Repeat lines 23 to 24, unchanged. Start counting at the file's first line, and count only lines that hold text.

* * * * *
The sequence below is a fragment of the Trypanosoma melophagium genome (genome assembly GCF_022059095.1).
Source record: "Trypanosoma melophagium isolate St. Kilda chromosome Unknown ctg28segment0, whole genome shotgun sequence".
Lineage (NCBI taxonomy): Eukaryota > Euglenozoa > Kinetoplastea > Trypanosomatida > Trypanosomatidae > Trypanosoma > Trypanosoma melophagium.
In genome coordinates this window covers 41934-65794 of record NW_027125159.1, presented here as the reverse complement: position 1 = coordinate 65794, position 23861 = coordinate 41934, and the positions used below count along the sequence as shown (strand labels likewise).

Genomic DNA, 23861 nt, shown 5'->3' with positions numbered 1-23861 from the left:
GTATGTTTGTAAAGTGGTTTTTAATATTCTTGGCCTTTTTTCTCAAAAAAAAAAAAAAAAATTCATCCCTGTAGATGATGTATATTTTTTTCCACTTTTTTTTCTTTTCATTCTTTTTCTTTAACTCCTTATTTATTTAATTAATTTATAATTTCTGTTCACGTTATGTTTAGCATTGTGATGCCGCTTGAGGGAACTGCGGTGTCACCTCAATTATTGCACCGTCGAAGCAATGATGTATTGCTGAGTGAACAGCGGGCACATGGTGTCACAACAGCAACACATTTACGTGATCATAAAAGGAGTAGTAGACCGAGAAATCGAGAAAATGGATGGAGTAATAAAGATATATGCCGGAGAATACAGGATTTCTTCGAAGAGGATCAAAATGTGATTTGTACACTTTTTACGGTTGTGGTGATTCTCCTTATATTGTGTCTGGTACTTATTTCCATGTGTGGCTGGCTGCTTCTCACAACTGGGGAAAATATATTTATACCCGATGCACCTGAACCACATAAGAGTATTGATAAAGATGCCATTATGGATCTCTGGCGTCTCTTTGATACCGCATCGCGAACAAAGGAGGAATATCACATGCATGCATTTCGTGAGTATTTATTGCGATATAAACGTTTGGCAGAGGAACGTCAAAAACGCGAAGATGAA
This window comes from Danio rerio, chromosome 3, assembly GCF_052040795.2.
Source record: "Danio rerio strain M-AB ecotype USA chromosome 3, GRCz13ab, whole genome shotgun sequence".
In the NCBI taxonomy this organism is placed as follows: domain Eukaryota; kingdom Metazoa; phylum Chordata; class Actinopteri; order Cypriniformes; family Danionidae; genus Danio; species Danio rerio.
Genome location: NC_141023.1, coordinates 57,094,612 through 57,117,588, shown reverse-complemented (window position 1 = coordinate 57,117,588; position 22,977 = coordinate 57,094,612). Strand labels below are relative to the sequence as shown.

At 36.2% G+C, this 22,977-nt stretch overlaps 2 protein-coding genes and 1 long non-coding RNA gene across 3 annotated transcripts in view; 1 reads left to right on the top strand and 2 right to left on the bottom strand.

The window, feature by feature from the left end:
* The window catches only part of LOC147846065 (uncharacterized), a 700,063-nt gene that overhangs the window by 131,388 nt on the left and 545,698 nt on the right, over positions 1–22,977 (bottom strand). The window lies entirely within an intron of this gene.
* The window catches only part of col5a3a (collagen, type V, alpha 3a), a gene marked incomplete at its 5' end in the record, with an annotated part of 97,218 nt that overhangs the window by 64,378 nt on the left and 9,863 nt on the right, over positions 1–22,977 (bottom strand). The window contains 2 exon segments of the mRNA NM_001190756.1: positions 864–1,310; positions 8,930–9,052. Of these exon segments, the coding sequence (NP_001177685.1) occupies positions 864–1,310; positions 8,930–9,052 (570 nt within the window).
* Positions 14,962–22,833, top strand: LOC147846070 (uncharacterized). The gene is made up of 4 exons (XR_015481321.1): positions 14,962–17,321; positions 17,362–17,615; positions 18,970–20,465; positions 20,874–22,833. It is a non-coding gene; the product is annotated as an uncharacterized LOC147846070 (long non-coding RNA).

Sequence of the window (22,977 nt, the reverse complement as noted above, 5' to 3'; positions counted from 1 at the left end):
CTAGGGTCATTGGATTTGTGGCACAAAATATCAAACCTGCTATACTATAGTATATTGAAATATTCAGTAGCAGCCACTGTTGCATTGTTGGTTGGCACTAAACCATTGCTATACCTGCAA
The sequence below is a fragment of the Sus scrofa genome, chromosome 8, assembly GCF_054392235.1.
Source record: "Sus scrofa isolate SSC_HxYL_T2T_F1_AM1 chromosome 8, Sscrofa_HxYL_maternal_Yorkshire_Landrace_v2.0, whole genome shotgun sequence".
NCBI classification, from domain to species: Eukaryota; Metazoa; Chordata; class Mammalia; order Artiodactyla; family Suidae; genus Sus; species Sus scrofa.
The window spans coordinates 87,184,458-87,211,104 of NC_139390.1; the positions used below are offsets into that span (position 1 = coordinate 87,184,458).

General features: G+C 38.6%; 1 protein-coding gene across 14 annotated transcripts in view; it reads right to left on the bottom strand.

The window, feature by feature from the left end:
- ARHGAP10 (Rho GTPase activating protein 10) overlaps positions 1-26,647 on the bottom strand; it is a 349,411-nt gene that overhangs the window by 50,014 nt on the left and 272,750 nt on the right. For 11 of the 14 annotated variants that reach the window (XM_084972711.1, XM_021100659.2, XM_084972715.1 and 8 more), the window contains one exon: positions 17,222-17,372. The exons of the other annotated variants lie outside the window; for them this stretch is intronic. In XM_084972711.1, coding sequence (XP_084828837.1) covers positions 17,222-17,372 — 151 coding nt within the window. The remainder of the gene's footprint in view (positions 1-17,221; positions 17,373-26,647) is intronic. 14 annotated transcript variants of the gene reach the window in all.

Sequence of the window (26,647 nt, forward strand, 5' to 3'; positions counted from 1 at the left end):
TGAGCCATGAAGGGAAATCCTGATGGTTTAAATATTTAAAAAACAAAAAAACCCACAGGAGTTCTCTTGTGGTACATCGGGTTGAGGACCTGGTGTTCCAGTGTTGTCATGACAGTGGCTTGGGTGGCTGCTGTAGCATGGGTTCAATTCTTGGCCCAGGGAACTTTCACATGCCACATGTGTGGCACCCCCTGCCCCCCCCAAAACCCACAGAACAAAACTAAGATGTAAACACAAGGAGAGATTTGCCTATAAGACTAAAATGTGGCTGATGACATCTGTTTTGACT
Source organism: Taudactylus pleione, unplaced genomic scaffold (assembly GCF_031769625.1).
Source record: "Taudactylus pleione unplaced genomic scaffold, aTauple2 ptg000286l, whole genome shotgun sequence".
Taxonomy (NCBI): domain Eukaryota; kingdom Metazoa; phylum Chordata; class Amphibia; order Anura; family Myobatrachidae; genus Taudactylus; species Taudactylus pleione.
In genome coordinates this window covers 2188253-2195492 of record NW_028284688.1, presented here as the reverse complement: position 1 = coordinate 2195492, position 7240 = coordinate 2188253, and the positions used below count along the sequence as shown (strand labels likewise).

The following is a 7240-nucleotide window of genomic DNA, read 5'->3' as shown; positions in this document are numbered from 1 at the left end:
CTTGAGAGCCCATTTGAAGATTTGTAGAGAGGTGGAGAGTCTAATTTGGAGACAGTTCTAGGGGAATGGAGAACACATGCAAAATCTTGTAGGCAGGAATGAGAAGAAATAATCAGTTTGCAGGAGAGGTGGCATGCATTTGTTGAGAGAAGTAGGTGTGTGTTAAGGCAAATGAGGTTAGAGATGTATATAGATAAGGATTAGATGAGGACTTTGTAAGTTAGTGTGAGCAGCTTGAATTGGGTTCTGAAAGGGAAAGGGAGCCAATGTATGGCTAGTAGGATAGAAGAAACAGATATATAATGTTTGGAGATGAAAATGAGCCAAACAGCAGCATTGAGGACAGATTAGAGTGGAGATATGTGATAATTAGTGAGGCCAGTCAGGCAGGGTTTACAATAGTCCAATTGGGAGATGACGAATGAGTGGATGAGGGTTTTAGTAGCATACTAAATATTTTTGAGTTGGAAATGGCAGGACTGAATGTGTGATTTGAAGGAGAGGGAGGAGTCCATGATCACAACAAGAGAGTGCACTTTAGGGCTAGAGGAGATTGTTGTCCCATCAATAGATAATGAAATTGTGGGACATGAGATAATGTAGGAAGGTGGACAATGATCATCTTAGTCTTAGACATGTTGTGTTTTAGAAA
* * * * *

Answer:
The window, feature by feature from the left end:
- ARHGAP10 (Rho GTPase activating protein 10) overlaps positions 1-26,647 on the bottom strand; it is a 349,411-nt gene that overhangs the window by 50,014 nt on the left and 272,750 nt on the right. For 11 of the 14 annotated variants that reach the window (XM_084972711.1, XM_021100659.2, XM_084972715.1 and 8 more), the window contains one exon: positions 17,222-17,372. The exons of the other annotated variants lie outside the window; for them this stretch is intronic. In XM_084972711.1, coding sequence (XP_084828837.1) covers positions 17,222-17,372 — 151 coding nt within the window. The remainder of the gene's footprint in view (positions 1-17,221; positions 17,373-26,647) is intronic. 14 annotated transcript variants of the gene reach the window in all.